So if we cast Cook’s death as part of a Native ritual, we’re implying that Hawaiians were just performing a ritual script, which takes away all their agency as human beings.

… Very often in history, we make statements about people who haven’t written their own story, whether it’s Hawaiians, or Native Americans, or working-class people. And we try to imagine that we’re seeing the world as they have seen it. But the best we can really do is offer an approximation.

John Green, Crash Course World History, here.

(This quote totally does not do the argument in this episode justice, it is so well-crafted and I’m just blown away, both by how well it was presented and the argument itself. Excellent all around, basically. Crash Course = amazing.)

Reblogged from just a box of rain
But I did get to see the sunrise from 36,000 feet above the ground, and it occurred to me that until a century ago, no one in all of human history had ever seen that.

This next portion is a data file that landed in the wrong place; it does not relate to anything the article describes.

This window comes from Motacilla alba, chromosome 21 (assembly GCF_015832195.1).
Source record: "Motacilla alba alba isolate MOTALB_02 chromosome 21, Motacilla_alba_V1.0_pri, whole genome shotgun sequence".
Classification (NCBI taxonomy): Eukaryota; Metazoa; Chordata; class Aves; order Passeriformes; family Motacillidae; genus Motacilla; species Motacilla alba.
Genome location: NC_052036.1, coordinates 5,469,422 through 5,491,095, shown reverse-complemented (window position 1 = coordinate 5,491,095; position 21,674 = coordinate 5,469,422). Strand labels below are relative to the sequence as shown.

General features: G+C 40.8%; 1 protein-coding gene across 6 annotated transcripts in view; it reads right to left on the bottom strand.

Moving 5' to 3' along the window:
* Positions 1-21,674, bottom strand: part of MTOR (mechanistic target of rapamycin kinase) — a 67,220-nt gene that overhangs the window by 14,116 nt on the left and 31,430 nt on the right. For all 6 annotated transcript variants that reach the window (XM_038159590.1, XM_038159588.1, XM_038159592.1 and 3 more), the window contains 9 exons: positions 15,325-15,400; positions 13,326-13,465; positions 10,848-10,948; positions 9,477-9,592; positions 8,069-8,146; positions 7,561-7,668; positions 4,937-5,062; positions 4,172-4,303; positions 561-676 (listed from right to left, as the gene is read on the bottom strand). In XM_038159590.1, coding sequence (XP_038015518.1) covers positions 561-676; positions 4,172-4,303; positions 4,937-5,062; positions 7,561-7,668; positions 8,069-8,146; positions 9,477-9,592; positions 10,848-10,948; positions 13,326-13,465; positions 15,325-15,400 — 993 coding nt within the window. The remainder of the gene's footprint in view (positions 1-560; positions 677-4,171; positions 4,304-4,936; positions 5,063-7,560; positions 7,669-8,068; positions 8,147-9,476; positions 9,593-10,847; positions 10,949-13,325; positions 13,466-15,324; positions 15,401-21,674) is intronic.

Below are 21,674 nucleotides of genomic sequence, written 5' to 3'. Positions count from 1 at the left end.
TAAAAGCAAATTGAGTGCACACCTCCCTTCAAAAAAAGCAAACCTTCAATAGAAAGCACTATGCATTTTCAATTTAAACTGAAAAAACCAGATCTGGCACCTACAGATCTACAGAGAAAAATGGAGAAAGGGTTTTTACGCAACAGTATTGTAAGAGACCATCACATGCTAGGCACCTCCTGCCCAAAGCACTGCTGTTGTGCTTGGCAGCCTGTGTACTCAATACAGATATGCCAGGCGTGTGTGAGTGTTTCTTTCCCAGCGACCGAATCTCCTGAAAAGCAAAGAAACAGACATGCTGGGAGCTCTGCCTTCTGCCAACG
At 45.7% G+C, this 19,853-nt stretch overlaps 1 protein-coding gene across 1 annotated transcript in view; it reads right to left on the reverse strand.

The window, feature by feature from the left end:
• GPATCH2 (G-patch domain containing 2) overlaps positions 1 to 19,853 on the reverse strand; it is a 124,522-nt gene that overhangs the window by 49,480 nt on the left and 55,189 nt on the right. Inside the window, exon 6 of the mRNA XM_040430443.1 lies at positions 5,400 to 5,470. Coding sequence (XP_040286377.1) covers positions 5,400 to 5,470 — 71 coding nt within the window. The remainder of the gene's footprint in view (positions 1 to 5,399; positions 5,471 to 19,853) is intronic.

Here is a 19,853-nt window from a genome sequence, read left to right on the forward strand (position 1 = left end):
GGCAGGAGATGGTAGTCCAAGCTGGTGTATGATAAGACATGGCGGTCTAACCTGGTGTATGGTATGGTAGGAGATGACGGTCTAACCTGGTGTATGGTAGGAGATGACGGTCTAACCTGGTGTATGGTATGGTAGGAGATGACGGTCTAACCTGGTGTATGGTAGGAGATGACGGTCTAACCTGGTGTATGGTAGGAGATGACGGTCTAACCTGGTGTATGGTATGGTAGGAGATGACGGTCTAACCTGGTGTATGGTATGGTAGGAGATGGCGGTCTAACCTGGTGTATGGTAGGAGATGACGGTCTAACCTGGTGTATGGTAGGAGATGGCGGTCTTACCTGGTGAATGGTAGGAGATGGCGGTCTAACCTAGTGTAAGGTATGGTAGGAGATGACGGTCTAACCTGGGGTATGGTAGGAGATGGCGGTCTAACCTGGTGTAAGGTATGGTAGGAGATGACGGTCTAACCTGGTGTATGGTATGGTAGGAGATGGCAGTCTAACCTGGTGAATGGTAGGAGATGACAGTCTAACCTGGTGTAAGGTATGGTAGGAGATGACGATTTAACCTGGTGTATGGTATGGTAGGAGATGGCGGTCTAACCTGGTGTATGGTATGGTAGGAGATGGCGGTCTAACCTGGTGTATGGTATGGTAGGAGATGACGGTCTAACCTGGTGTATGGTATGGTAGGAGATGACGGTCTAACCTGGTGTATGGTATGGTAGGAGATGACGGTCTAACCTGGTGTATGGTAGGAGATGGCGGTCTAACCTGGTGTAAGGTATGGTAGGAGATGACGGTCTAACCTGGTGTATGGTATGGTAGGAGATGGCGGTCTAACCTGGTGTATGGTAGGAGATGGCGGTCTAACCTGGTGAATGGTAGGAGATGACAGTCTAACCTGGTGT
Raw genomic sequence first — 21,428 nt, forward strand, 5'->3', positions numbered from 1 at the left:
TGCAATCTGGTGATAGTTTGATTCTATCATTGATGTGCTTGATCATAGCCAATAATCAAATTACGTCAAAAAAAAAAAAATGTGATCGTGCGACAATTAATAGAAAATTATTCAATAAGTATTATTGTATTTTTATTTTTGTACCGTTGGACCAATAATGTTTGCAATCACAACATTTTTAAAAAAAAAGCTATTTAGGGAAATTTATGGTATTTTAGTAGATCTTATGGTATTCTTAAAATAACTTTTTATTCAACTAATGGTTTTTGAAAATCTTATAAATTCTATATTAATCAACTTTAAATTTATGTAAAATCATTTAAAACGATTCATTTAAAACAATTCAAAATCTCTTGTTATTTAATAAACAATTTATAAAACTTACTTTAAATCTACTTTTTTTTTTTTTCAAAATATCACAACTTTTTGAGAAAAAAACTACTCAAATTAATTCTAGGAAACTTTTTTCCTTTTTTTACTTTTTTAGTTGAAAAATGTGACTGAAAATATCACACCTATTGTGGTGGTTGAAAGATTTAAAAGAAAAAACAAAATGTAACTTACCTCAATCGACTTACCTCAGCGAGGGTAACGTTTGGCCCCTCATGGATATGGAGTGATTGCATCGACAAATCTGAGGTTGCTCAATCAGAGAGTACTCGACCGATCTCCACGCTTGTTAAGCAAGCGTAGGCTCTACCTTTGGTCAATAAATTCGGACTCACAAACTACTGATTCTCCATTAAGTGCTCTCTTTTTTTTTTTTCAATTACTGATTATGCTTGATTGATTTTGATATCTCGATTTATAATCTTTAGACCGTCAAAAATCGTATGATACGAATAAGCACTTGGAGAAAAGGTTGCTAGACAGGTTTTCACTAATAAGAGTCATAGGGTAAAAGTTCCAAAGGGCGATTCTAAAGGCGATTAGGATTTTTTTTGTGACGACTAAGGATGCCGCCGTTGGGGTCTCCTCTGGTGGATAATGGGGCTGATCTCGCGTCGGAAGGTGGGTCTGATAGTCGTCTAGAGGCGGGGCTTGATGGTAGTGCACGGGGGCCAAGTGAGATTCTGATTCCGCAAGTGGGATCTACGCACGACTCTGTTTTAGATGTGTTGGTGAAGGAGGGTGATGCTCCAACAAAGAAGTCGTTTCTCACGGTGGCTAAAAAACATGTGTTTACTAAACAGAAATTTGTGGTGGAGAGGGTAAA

— John Green (via cloudywindowseats)
Reblogged from Cloudy Window Seats
So there was an entire culture that lasted longer than Western civilization has existed, and it had run it course before the west was even born.
— John Green, discussing Ancient Egypt on his brilliant Youtube show, Crash Course.  (via throughthisviewfinder)
Reblogged from Miscellaneous & Sundry

History reminds us that revolutions are not events, so much as they’re processes.
That for tens of thousands of years, people have been making decisions that irrevocably shaped the world that we live in today.

Just as today we’re making subtle, irrevocable decisions that people of the future will remember as revolutions.

John Green (Crash Course World History #1)
Reblogged from 7 / 8